The University of Kent School of Architecture claims that a brief asking students to design a torture device and its antidote is acceptable. Does such an assignment aid design learning, or is it merely offensive?

We are all for lateral briefs to push design thinking, and have seen some of the best ideas come from seemingly unfertile ground, but this seems unnecessarily sensationalist. The media has over-glamourised violence and torture, making this an obvious and somewhat trite choice. The real challenge is to create inspiring and challenging briefs for issuesthat aren’t as superficially sexy. There are many more aspects of the human condition that can be improved with inspirational thinking from a generation of new talent.
Dave Beard, Creative director, Brandhouse


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I think people need to stop taking life so seriously. It sounds like a great brief tome. They should be congratulated on stretching young minds and on having slightly odd and interesting tutors. Some of thebest ideas come from exploring users and markets that you wouldn’t normally consider. There is also a huge fetish market out there and design has a roleto play in every walk of life.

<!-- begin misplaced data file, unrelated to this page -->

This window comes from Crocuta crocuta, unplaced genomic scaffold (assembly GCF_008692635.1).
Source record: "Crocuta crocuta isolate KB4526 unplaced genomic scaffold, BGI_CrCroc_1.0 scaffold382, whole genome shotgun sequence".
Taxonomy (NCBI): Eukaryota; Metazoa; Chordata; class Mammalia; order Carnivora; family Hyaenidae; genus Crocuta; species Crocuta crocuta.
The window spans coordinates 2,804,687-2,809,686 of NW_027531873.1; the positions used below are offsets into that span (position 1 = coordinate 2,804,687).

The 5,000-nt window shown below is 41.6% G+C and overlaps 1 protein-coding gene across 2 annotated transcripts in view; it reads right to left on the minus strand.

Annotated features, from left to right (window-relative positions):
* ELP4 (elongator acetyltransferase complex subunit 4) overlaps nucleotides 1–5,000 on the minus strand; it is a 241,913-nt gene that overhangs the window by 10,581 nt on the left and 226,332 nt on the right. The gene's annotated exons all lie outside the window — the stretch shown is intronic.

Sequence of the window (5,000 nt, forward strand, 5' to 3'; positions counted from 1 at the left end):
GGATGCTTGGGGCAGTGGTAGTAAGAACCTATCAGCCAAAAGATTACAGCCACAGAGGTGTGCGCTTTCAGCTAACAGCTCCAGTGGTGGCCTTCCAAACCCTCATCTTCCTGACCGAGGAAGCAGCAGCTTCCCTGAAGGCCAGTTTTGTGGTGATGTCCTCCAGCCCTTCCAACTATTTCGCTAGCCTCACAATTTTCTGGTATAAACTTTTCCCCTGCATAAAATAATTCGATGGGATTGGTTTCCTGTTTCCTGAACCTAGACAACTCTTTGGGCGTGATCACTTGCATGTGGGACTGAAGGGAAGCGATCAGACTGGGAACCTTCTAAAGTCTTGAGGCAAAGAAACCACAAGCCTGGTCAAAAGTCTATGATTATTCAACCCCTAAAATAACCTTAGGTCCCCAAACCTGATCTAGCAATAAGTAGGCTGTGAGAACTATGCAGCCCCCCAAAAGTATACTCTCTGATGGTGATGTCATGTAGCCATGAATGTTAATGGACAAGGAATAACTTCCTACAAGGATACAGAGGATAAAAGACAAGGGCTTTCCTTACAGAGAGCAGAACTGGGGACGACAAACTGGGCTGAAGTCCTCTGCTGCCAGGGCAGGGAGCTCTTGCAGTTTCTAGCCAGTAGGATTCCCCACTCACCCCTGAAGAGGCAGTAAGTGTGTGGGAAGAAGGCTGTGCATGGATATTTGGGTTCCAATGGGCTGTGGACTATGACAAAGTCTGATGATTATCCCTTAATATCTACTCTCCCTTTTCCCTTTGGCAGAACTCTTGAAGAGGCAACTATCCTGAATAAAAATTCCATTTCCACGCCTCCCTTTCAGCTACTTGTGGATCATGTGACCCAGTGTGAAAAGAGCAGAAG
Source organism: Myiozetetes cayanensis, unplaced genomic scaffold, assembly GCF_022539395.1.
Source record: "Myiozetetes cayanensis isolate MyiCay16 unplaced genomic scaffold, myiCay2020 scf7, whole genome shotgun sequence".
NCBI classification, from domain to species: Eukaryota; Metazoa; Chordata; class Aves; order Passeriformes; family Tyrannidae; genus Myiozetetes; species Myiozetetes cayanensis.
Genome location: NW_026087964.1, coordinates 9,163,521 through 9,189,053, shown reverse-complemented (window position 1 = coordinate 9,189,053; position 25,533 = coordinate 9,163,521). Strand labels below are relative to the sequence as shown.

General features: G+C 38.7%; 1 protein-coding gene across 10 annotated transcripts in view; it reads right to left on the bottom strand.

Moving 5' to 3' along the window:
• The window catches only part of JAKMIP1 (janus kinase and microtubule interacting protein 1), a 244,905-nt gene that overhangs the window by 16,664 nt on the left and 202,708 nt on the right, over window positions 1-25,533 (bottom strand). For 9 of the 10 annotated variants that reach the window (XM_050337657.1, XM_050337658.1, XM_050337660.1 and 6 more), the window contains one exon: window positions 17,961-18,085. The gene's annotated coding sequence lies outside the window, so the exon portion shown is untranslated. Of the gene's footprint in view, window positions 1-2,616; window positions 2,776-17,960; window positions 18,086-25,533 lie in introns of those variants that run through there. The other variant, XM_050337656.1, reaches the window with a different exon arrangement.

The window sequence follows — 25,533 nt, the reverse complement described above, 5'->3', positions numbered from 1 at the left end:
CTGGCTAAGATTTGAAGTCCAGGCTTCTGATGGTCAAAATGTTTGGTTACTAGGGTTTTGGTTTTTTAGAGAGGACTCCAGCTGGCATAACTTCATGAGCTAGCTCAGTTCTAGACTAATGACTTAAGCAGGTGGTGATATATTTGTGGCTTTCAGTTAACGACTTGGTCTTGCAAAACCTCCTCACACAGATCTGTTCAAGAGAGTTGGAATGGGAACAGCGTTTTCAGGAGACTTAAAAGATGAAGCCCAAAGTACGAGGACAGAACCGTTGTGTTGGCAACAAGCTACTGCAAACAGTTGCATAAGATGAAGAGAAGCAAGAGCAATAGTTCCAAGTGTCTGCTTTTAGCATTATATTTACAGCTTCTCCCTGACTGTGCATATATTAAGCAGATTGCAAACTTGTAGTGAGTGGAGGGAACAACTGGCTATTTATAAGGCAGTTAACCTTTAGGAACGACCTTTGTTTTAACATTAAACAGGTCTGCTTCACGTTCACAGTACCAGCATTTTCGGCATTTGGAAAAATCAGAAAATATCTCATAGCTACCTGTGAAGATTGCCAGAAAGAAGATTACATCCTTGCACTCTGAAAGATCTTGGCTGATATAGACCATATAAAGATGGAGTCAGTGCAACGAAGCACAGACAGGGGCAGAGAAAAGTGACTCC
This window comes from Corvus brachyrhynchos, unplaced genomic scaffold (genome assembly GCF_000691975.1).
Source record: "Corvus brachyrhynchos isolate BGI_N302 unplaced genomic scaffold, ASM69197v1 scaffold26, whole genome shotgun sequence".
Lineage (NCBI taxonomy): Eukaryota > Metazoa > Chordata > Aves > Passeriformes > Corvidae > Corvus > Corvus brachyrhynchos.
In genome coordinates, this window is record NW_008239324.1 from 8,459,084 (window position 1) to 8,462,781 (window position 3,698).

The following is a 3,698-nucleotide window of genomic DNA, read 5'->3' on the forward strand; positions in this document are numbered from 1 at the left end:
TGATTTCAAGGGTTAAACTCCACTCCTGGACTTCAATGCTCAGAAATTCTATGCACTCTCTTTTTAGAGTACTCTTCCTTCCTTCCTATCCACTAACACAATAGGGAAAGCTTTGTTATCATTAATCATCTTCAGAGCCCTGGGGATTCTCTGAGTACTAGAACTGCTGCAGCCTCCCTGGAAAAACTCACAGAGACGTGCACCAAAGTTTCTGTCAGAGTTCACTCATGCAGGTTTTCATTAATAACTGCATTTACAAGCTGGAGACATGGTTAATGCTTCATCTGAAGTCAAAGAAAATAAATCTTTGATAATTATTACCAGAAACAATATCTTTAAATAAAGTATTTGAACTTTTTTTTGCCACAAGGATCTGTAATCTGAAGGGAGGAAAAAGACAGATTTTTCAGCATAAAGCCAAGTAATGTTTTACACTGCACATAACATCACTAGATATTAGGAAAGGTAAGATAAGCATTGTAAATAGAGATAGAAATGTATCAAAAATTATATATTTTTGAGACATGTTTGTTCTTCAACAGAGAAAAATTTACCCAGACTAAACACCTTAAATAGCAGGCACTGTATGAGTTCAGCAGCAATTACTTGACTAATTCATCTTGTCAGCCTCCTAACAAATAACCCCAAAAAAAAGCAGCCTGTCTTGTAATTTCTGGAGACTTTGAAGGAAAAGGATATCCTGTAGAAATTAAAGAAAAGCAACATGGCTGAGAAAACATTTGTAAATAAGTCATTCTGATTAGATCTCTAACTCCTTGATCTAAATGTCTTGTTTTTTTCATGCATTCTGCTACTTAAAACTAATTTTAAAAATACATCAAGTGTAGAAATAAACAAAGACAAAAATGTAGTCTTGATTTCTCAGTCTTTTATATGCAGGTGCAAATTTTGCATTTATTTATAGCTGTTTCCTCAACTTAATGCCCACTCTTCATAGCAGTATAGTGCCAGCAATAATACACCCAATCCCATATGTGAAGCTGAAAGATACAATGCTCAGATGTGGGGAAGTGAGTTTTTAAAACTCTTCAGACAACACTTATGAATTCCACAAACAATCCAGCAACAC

John Corcoran, Director, Wire Design

It would be folly to imagine that all youneed to learn about on a design and architecture course is how to bolt things together successfully. As practitioners, we sometimes have to make difficult ethical decisions about what we do – should I design a cigarette box, for instance? So putting such issues at the feet of students is a vital part of their learning process.
Adam White, Partner, Factory Design


The nature of this brief encourages adebate around the ethics of design and forces students to deconstruct and challenge the brief itself. For students,these things are a healthy and necessary part of forming their opinions and values as designers. We recently designed a torture device (or, hopefully, the antidote) – a ballet pointe shoe. I’m sure thestudents at Kent would learn genuinely useful skills like ergonomics, physiology and mechanics fromthis project. Whether it is offensive depends on how the tutors choose to present it.
Rob Brown, Director, Sprout

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